Mathematics and Formulas

I remember the first time I was told about the quadratic formula. I was mind blown! How could someone possibly come up with this formula? If you haven’t seen it, the quadratic formula gives us the solutions to a (quadratic) equation ax^2+bx+c=0 (here a,b, c are fixed numbers and x is the value we want to solve for). The quadratic formula tells us that x is given by

x=\frac{-b\pm \sqrt{b^2-4ac}}{2a}.

For example, if x^2-5x+6=0 (so a=1, b=-5, c=6), then there are two possible values that x can be:

x=\frac{-(-5)+\sqrt{(-5)^2-4\cdot 1\cdot 6}}{2\cdot 1}=3, or x=\frac{-(-5)-\sqrt{(-5)^2-4\cdot 1\cdot 6}}{2\cdot 1}=2

It seems impossible that someone could just sit down and think up this formula, and it is! The problem with formulas in mathematics is that they (usually) don’t give you an understanding of how something works. Formulas should come after understanding. Mathematics is not supposed to be an exercise in memorizing lots of formulas; it is supposed to be a tool to help you understand and simplify complex problems. Formulas are then just a convenient language in which to state your results.

Why you shouldn’t just memorize formulas!

Unfortunately, the idea of understanding a problem before having a solution is usually under-emphasized. Because most of our mathematics education is exam-focused, it can be tempting to just memorize some formulas and learn which formulas to apply for each type of question that might come up. Whilst this can work in an exam situation, you will almost certainly not be able to solve unfamiliar problems.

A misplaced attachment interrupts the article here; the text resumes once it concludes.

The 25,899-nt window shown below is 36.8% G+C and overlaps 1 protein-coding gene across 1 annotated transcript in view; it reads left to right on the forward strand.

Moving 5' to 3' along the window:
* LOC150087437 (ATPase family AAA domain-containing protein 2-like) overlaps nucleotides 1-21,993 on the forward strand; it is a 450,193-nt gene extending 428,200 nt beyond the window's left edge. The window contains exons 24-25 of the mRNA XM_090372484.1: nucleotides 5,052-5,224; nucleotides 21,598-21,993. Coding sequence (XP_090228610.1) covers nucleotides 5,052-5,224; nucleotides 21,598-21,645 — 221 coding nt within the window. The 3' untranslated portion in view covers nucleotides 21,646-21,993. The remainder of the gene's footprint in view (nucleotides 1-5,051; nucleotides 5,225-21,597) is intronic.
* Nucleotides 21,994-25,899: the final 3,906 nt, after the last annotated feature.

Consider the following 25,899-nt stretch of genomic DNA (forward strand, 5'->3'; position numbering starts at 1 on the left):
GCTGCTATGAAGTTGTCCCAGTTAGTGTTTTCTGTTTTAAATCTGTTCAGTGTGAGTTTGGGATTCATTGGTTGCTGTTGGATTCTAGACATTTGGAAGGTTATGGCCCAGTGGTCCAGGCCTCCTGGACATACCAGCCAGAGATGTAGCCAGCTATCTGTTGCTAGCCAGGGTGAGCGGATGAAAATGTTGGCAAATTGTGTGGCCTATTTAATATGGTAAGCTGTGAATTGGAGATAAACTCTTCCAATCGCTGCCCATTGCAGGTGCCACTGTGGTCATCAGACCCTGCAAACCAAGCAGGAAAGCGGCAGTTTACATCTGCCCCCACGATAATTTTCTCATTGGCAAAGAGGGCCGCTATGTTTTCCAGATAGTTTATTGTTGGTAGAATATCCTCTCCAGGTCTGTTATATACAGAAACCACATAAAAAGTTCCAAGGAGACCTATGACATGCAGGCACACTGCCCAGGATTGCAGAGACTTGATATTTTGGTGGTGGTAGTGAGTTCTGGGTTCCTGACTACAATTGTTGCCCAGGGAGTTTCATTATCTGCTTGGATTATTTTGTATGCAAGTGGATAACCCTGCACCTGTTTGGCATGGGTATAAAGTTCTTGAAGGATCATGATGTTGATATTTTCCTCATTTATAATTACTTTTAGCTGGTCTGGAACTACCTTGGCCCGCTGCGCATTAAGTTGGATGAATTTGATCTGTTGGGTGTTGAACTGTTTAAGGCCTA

As an example, whilst the quadratic formula above lets you solve any equation of the form ax^2+bx+c=0, adding an x^3 term will render it completely useless. The quadratic formula offers no insight into the problem of solving ax^3+bx^2+cx+d=0. However, understanding how to solve a quadratic equation will help you with this (much) harder equation: the first steps for each are essentially the same.

How do you memorize formulas?

Whilst you don’t need to memorize lots of formulas to be good at math, there will be some that you do need to remember. This should be a relatively small list, however (as an example, I can fit all the trigonometry you need to know for high school on half an A4 page, with large handwriting!). Once you know exactly which formulas you should be memorizing, the best way to commit them to memory is to do problems and write the formula down every time you use it (don’t just look it up or have it sitting in front of you). This has two benefits:

  1. You will write the formula down so many times you won’t be able to forget it.
  2. You will be practicing exactly the working out that you need to provide in an exam to get full communication marks.

I’ve found this to be one of the most efficient methods of studying for mathematics exams. If you need help with any of the above, feel free to ask!

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